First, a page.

By Martin Hutchinson
Investors who pay attention to Japan’s looming election can expect to be well-rewarded for their time.
Normally, we confess, Japanese elections don’t matter much, because the same guys always win. However, this one – set for Aug. 30 – looks different: It may actually bring about the first real change in Japan’s government in 55 years. That’s important. The opposition has different ideas about what the Japanese economy looks like. That means you should be buying different Japanese stocks, not the well-known names.
The Liberal Democratic party (LDP), in power since 1954 except for 11 months in the 1990s, hasn’t done a bad job. After all, Japan is hugely richer than in 1954. However, after a successful period in 2001-06, the country has had three prime ministers in three years. The current leader, Taro Aso, believes in heavy government spending, particularly on infrastructure. That reflects the party’s traditions, which have favored exporting companies and the construction sector. Those traditions and priorities have also made Japan’s public debt 180% of gross domestic product (GDP).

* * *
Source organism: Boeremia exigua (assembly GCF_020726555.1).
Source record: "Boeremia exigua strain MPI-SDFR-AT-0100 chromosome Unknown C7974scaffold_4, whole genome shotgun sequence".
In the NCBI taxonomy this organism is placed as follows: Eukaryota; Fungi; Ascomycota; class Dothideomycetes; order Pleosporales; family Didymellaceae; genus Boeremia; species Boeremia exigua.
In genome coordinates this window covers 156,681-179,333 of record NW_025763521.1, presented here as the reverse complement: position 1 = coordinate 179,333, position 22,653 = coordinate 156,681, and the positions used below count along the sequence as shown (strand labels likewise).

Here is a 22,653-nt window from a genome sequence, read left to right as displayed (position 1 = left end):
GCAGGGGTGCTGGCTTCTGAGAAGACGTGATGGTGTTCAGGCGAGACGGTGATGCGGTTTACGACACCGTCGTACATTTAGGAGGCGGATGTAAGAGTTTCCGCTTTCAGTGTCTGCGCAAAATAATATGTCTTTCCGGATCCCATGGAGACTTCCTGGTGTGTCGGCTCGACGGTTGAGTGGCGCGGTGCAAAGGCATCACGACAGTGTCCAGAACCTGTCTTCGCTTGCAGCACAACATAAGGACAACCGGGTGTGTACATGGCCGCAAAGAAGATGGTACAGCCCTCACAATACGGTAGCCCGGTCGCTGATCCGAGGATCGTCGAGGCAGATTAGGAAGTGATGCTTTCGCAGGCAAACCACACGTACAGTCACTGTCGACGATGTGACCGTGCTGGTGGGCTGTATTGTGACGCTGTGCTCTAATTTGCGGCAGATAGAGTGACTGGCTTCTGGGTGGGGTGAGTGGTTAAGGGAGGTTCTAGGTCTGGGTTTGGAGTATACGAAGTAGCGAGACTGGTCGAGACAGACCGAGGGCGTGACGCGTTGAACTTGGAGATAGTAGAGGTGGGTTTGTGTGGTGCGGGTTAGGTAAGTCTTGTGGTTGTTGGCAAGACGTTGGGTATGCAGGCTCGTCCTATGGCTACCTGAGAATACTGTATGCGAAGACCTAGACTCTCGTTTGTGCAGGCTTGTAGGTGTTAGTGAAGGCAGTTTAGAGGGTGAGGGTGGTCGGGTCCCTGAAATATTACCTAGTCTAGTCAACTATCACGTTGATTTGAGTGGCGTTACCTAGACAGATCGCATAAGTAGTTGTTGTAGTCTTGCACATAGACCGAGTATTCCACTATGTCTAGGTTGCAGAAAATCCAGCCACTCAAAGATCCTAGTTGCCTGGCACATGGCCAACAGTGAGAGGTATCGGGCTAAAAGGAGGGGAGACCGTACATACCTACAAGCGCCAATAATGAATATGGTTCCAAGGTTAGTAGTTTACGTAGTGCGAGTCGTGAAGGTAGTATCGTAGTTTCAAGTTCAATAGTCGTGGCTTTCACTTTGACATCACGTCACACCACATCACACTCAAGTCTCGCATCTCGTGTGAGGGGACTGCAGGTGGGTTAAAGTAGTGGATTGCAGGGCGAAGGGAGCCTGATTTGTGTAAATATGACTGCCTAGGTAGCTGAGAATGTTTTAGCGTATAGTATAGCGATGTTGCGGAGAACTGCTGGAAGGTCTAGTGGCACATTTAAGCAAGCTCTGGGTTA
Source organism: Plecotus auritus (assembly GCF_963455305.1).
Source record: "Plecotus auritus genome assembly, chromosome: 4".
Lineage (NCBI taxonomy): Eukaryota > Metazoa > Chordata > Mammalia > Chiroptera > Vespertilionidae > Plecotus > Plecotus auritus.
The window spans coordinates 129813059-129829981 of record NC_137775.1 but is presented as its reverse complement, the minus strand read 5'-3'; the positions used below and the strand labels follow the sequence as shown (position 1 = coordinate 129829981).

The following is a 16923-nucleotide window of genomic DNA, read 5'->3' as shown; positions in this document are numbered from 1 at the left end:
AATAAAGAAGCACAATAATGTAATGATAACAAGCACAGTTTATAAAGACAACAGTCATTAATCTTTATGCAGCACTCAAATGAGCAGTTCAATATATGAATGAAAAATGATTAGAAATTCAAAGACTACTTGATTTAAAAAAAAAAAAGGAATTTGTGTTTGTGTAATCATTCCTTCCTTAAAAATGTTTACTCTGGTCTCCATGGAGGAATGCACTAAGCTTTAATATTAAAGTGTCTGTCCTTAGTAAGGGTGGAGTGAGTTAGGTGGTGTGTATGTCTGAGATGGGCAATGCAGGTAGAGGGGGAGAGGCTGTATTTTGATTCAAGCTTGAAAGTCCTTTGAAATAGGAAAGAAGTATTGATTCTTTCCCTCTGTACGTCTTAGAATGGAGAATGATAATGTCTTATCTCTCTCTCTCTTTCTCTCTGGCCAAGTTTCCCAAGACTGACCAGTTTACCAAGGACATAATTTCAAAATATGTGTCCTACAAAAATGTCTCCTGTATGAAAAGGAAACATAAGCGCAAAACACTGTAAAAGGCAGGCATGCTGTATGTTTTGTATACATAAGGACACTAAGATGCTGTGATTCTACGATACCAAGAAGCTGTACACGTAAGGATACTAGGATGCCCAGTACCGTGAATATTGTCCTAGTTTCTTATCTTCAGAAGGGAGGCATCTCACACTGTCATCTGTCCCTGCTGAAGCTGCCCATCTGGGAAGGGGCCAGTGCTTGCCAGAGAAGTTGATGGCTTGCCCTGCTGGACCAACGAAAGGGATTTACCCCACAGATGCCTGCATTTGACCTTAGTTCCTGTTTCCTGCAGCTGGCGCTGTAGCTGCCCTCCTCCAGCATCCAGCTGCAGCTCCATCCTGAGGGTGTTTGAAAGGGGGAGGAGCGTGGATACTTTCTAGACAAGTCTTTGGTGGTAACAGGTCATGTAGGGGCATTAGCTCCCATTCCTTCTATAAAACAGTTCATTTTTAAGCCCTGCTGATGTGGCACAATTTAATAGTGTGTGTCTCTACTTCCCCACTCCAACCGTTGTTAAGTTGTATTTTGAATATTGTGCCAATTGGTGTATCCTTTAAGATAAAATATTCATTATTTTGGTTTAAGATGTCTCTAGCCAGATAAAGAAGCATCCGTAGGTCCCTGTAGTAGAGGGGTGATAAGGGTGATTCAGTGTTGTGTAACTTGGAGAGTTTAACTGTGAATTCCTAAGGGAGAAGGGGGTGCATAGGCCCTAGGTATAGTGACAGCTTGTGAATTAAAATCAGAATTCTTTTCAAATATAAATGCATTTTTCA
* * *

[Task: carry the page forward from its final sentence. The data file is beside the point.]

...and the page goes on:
The opposition Democratic Party of Japan includes the Socialists, and favors higher social spending. However, it also wants to encourage domestic consumption, and to kill the big construction projects on which the LDP has spent so much. Economically, the Democratic Party’s platform makes sense, certainly given its shift in emphasis away from the programs focused on in the last few years. Politically, voters are tired of the LDP and badly want a change. Hence the DPJ is likely to win a majority in next month’s election.